Symptom Recognition as a Mediator in the Self-Care of Chronic Illness

It is suggested that symptom recognition promotes autonomous self-care behaviors in people with a chronic condition and directly affects consulting self- care management behaviors but not through symptom recognition.

Psychometric evaluation of the Heart Failure Somatic Perception Scale in a European heart failure population

  • G. PucciarelliA. Greco E. Vellone
  • Medicine, Psychology
    European journal of cardiovascular nursing : journal of the Working Group on Cardiovascular Nursing of the European Society of Cardiology
  • 2019
The validity and reliability of the HFSPS were supportive in this European sample and all the correlations with the Kansas City Cardiomyopathy Questionnaire scores were statistically significant.

(Illness perception and its connection with chosen characteristics in heart failure patients)

Patients with more serious heart failure and decreasing self-suffi ciency perceive their illness more negatively, and illness perceptions of chronic heart failure may be exacerbated by decreasing quality of life, the incidence of depression, poorer social support, or older age of the patient.

Self-management in Heart Failure: The Importance of Self-regulation but not Complexity of Condition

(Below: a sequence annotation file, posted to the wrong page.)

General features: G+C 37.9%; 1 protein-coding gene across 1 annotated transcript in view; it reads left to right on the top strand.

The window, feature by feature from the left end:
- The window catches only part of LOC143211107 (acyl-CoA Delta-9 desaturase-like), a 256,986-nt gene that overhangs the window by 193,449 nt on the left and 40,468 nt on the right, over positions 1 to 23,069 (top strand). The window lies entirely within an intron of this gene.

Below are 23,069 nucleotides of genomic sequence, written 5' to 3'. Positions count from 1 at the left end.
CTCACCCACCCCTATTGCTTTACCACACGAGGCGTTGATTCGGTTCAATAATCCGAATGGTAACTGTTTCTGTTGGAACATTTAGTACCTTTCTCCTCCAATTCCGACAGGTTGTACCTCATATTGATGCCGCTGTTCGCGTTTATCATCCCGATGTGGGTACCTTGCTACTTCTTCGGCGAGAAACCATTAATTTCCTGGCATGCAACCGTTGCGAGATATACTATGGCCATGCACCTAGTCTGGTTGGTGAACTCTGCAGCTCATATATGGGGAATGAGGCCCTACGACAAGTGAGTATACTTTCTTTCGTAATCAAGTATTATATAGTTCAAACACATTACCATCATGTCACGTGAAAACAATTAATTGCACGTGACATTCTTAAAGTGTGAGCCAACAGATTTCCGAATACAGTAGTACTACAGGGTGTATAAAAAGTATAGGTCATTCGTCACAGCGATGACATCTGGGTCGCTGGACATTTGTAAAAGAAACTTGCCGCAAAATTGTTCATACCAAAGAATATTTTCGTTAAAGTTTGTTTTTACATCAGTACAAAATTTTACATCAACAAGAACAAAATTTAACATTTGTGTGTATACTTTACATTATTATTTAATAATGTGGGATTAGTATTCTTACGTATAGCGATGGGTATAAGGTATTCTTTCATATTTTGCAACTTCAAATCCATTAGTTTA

Self-regulation in HF should be explored to provide a clearer understanding of the processes used to change health behavior, and SM may be particularly useful in HF with preserved ejection fraction, where there is no proven pharmacological treatment.

Does Symptom Recognition Improve Self-Care in Patients with Heart Failure? A Pilot Study Randomised Controlled Trial

It is supported that a nurse-led programme on symptom recognition and fluid restriction can positively impact self-care behaviours and quality of life in patients with heart failure.



A Situation-Specific Theory of Heart Failure Self-care

A situation-specific theory of heart failure self-care is described in which self- care is defined as a naturalistic decision-making process involving the choice of behaviors that maintain physiologic stability and the response to symptoms when they occur (management).

Evaluation of Feasibility of 2 Novel Heart Failure Monitoring Instruments to Facilitate Patient Recognition of Symptoms